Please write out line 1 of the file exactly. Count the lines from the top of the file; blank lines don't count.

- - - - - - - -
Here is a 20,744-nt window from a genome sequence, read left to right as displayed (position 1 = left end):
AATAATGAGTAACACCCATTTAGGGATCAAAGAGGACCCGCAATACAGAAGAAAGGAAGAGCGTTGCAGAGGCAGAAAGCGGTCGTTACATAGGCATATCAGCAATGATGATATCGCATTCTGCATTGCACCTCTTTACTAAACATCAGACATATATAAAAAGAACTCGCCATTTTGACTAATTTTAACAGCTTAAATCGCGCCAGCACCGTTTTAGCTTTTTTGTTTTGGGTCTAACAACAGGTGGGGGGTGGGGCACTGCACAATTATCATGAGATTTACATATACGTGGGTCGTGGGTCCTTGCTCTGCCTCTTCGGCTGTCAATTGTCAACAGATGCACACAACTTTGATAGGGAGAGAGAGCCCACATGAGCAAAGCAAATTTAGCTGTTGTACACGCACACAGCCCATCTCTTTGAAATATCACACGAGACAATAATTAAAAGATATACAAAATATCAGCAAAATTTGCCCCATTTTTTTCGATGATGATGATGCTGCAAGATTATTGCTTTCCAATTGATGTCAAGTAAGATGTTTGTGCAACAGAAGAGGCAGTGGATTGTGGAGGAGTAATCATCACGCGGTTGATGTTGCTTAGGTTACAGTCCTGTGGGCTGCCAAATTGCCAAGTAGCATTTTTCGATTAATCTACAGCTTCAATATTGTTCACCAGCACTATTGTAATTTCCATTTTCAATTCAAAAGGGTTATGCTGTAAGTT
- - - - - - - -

Here is a 20,744-nt window from a genome sequence, read left to right as displayed (position 1 = left end):